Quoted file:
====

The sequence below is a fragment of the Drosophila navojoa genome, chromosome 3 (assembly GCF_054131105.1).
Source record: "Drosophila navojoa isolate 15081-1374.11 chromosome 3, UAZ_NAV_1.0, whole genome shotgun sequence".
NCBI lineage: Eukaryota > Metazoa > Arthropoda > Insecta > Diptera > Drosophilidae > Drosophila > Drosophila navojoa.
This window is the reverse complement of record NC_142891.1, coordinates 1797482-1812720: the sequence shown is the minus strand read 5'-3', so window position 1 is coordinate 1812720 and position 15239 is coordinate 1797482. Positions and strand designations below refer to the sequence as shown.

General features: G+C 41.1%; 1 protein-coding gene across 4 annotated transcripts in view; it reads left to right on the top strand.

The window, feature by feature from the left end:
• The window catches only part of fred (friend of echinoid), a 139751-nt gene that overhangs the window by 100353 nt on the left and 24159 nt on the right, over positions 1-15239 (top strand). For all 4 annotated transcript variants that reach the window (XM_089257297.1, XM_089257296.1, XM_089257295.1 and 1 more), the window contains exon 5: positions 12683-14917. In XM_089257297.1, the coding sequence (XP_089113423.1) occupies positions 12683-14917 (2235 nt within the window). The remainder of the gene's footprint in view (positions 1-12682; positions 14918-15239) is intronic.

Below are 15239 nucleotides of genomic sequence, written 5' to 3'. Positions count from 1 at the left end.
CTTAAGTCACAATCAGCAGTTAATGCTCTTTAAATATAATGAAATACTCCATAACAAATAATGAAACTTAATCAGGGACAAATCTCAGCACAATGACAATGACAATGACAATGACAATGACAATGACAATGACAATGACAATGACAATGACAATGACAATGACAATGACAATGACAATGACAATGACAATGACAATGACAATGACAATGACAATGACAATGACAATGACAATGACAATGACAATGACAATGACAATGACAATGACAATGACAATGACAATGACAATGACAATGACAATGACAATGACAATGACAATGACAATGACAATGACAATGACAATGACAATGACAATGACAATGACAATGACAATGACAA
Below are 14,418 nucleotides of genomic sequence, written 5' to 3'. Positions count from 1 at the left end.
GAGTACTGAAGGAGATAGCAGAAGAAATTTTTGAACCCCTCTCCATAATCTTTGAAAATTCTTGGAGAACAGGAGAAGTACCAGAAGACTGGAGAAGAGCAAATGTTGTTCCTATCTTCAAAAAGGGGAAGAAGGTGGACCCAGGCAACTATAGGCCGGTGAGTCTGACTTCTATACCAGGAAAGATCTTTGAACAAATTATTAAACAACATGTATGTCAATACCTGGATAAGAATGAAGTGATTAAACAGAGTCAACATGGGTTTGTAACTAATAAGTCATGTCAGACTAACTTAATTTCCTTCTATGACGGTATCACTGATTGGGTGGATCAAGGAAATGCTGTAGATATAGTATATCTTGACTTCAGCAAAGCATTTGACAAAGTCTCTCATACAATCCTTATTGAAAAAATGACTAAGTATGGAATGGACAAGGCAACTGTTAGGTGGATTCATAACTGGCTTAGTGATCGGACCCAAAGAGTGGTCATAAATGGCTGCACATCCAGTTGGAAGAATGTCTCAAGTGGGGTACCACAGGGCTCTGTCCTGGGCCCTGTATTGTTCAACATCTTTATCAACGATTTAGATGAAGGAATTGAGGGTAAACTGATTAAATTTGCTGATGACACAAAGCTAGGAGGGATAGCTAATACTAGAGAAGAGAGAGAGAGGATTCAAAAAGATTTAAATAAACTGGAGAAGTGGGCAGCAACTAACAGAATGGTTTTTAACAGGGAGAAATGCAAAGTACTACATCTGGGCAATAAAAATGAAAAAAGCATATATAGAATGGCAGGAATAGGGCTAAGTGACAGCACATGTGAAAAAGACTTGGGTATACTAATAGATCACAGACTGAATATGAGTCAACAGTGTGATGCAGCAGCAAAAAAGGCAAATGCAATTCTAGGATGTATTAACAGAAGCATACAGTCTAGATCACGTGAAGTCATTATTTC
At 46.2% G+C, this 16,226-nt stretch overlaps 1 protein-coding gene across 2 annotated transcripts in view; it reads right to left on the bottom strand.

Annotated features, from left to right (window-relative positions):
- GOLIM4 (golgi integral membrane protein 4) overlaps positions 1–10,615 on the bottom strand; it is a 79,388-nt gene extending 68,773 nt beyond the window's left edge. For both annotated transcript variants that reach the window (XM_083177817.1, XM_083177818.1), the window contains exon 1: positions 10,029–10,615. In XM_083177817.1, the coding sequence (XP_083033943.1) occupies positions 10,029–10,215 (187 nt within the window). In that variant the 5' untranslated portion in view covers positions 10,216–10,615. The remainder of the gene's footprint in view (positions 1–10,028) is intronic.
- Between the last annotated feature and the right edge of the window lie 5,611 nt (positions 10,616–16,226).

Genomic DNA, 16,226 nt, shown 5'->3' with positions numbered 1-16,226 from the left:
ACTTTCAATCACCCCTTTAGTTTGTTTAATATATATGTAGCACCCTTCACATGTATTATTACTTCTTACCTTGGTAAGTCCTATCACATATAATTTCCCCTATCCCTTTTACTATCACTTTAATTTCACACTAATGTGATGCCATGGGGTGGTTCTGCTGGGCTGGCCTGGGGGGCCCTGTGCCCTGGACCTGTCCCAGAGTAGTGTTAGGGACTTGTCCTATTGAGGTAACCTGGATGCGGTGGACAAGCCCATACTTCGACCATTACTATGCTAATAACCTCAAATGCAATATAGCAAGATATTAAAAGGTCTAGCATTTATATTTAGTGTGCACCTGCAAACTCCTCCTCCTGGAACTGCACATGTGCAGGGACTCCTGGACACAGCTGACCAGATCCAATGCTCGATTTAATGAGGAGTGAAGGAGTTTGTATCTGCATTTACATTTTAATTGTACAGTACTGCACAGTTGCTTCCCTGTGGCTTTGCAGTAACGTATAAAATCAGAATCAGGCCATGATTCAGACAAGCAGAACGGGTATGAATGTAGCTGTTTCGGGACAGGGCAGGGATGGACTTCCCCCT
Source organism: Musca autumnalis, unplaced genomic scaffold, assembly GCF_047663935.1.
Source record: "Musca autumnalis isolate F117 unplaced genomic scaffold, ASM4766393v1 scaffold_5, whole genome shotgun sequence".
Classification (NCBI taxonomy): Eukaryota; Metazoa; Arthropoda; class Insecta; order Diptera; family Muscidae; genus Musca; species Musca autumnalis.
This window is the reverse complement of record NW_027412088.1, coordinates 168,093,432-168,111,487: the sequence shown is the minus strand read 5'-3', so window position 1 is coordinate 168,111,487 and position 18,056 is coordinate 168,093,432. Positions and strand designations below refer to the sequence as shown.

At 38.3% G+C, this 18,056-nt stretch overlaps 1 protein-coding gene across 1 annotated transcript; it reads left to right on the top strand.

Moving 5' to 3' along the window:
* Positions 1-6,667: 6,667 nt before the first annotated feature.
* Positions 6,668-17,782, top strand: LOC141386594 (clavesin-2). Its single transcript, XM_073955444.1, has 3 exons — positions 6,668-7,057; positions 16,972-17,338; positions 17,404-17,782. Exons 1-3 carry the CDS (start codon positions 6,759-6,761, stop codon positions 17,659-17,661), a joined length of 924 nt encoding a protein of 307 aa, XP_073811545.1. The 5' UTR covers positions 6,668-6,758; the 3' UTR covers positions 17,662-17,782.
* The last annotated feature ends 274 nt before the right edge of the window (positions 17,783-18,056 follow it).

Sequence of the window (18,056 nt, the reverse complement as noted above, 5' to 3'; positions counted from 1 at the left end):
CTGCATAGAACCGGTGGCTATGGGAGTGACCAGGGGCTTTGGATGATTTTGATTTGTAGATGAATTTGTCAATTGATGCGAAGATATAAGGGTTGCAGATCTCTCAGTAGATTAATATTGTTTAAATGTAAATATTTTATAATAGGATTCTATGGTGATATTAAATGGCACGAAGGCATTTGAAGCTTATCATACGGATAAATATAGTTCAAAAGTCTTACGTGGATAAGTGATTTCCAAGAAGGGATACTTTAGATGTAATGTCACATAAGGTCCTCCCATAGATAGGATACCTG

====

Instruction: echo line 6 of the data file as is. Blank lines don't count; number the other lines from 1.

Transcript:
The window, feature by feature from the left end: